I spoke at the Science March Manchester on Earth Day - 22 April 2017 - and here is the text of my talk.
It's amazing to see you all here. But why am I here? Protesting is new to me. I wasn't a protestor at college. I wrote a few letters. I signed a few petitions. I got on with the rest of my life. But then things changed. I learned about echo chambers, and people's views on the elite, and on experts. And I started to cling tightly to science, because I understood that when I didn't understand the changing world. But I heard that we were now in post-truth world. I learned about 'alternative facts.
And so I started to feel that I should do something. I crocheted a pussy hat for the women's march in Washington. I moderated a TweetChat for #WomenInScience and met, virtually, some amazing women and scientists.
And in February, I joined a line of protesters for the first time in my life, at the LassWar protest at the Northern Powerhouse conference here in Manchester, protesting about the lack of women speakers at the conference.
So, back to the March for Science. I'm sure you all have different reasons for being here, but mine is simple. I love science, and I always have.
I feel like I have been a scientist as long as I have been alive – I've always loved finding out how things work, growing things and understanding things, taking things apart and putting them back together (sometimes even successfully!). I was really lucky – my mum was a nurse and my dad was an engineer, and they always encouraged me to learn, to find out, and to be curious. And that led me to studying biochemistry and pharmacology, and finally to becoming a science journalist.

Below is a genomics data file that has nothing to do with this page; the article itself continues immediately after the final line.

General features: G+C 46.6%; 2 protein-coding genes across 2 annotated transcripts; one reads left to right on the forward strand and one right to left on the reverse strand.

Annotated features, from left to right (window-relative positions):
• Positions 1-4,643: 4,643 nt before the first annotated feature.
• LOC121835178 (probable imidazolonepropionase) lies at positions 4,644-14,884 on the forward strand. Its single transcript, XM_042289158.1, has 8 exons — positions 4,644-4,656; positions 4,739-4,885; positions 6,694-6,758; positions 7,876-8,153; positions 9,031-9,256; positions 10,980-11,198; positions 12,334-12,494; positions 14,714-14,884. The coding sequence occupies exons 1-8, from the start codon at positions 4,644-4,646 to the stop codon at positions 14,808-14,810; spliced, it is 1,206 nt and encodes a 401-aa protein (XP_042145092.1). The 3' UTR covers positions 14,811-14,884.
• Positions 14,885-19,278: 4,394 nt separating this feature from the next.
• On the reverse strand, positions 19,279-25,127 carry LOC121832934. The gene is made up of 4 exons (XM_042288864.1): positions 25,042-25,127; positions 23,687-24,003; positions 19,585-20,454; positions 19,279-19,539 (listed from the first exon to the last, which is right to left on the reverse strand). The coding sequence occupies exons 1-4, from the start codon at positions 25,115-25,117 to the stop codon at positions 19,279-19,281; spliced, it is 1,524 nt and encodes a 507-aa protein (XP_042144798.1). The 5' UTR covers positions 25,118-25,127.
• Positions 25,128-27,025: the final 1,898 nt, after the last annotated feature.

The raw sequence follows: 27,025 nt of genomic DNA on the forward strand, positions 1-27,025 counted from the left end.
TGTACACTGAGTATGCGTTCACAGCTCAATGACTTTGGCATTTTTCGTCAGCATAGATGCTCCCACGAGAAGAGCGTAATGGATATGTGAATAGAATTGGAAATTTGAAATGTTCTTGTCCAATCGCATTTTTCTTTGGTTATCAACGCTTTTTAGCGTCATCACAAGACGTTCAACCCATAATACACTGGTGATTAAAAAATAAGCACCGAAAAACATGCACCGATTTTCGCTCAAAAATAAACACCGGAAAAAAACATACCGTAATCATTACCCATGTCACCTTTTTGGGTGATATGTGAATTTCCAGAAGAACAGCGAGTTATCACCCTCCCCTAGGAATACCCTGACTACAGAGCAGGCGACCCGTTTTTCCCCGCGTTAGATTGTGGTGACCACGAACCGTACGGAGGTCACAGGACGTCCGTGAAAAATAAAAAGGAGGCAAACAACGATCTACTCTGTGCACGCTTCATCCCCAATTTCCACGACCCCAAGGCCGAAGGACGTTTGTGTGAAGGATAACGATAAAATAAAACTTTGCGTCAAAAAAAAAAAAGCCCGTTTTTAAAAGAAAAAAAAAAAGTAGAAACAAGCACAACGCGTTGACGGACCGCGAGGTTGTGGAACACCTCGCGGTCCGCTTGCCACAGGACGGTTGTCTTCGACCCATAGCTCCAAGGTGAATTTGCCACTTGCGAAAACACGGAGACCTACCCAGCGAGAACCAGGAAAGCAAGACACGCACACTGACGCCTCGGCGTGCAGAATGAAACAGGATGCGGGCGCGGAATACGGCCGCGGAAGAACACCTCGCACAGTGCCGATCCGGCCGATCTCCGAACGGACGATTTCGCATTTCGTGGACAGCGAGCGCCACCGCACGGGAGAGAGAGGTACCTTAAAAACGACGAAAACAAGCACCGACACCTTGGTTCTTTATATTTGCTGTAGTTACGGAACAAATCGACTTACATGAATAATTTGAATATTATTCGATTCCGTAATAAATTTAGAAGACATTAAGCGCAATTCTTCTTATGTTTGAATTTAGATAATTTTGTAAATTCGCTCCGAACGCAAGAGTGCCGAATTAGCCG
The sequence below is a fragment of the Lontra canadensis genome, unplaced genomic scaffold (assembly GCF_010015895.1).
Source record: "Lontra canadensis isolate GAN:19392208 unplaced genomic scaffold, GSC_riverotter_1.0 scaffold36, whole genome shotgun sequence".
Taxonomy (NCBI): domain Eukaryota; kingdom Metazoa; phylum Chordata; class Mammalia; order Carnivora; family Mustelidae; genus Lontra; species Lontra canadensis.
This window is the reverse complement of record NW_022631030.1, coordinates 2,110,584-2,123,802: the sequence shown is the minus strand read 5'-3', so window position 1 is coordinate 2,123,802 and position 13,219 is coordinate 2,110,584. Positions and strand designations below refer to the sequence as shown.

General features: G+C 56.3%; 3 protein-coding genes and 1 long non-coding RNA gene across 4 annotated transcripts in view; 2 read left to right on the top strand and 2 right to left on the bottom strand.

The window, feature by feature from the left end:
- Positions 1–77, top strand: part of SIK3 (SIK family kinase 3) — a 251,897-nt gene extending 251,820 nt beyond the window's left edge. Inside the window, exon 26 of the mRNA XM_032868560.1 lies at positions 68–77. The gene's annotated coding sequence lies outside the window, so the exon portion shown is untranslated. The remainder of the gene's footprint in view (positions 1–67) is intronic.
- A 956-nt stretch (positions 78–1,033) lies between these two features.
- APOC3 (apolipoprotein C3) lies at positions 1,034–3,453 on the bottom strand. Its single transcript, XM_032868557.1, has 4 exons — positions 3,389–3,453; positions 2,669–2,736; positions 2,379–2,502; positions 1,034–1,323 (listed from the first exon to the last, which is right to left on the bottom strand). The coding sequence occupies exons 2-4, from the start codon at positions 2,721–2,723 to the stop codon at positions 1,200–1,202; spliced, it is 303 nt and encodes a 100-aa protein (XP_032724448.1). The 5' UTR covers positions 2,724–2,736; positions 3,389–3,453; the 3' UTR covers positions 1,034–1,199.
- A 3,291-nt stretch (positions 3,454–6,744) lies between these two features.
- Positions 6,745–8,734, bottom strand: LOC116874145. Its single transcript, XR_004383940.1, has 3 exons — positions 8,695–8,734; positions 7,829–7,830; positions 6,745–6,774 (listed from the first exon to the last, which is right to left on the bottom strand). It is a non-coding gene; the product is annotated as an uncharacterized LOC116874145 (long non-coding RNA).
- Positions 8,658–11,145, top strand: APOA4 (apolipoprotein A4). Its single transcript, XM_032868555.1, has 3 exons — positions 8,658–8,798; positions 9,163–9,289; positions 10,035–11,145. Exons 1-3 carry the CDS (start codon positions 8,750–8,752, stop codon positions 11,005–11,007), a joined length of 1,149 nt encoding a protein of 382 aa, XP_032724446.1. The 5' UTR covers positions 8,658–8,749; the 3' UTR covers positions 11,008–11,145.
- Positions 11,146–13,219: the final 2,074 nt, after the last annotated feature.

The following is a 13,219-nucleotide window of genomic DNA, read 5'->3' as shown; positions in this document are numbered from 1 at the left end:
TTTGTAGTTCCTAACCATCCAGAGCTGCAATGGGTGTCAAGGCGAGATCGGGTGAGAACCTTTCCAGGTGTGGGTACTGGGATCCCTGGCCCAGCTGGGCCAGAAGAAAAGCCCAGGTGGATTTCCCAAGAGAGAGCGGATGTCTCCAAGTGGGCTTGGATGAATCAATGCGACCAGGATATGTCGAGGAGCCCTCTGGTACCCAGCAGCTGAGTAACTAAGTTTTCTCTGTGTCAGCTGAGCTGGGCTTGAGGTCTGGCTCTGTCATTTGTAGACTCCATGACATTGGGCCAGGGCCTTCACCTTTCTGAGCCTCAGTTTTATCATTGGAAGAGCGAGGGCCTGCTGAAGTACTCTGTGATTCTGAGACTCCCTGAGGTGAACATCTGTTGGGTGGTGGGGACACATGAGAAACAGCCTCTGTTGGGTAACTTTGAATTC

I have written on subjects from the science of making cheese to women CEOs in biotech, and from the physics of bubbles to the danger of antimicrobial resistance and the possibility of a post-antibiotic world. I have travelled as far south as Hawaii and as far north as the Arctic Circle to hear scientists talk about the topics they love and how they are going to change the world for the better.
What I love about science is that it gives me a window on the world, from the incredibly tiny to the impossibly huge and the incredibly distant. It gives me a glimpse into my own instruction manual. And it means that I can learn something new every single day. This week I learned that mole rats can survive for over 15 minutes without oxygen, and cope by burning fructose like a plant; that physicists have created a liquid with negative mass; and that a shipworm is a five foot long bivalve. And that was just in one week…
I asked a friend of mine why she liked science and she said: "I think science really allows you to understand so much about everyday things, such as why food goes off, or doesn't; why a lorry needs a longer stopping distance than a small car; how to get curry stains out of clothes; why custard powder behaves in that weird way; what makes fireworks different colours; and how an MRI scanner works, among many other things."